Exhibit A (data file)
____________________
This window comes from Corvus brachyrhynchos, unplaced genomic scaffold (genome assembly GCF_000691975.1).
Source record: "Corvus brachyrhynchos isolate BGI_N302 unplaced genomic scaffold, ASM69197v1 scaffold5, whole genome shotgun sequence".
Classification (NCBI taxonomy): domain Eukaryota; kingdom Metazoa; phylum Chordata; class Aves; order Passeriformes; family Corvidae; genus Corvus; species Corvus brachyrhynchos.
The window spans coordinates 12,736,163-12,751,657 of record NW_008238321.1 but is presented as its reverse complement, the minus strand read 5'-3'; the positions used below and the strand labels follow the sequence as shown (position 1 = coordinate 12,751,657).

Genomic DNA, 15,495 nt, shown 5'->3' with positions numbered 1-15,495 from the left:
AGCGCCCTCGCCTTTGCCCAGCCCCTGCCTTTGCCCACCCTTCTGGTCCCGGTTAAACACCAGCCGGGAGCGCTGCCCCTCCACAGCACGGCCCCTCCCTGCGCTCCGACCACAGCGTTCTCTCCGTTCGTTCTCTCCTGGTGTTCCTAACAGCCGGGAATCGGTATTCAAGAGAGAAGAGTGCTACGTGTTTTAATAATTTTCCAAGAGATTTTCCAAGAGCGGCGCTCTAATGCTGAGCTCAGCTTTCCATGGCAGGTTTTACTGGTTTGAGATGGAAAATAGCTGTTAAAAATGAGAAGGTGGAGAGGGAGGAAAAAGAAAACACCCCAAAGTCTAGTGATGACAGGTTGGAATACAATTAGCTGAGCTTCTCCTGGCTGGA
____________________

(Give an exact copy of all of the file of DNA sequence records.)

This window comes from Corvus brachyrhynchos, unplaced genomic scaffold (genome assembly GCF_000691975.1).
Source record: "Corvus brachyrhynchos isolate BGI_N302 unplaced genomic scaffold, ASM69197v1 scaffold5, whole genome shotgun sequence".
Classification (NCBI taxonomy): domain Eukaryota; kingdom Metazoa; phylum Chordata; class Aves; order Passeriformes; family Corvidae; genus Corvus; species Corvus brachyrhynchos.
The window spans coordinates 12,736,163-12,751,657 of record NW_008238321.1 but is presented as its reverse complement, the minus strand read 5'-3'; the positions used below and the strand labels follow the sequence as shown (position 1 = coordinate 12,751,657).

Genomic DNA, 15,495 nt, shown 5'->3' with positions numbered 1-15,495 from the left:
AGCGCCCTCGCCTTTGCCCAGCCCCTGCCTTTGCCCACCCTTCTGGTCCCGGTTAAACACCAGCCGGGAGCGCTGCCCCTCCACAGCACGGCCCCTCCCTGCGCTCCGACCACAGCGTTCTCTCCGTTCGTTCTCTCCTGGTGTTCCTAACAGCCGGGAATCGGTATTCAAGAGAGAAGAGTGCTACGTGTTTTAATAATTTTCCAAGAGATTTTCCAAGAGCGGCGCTCTAATGCTGAGCTCAGCTTTCCATGGCAGGTTTTACTGGTTTGAGATGGAAAATAGCTGTTAAAAATGAGAAGGTGGAGAGGGAGGAAAAAGAAAACACCCCAAAGTCTAGTGATGACAGGTTGGAATACAATTAGCTGAGCTTCTCCTGGCTGGA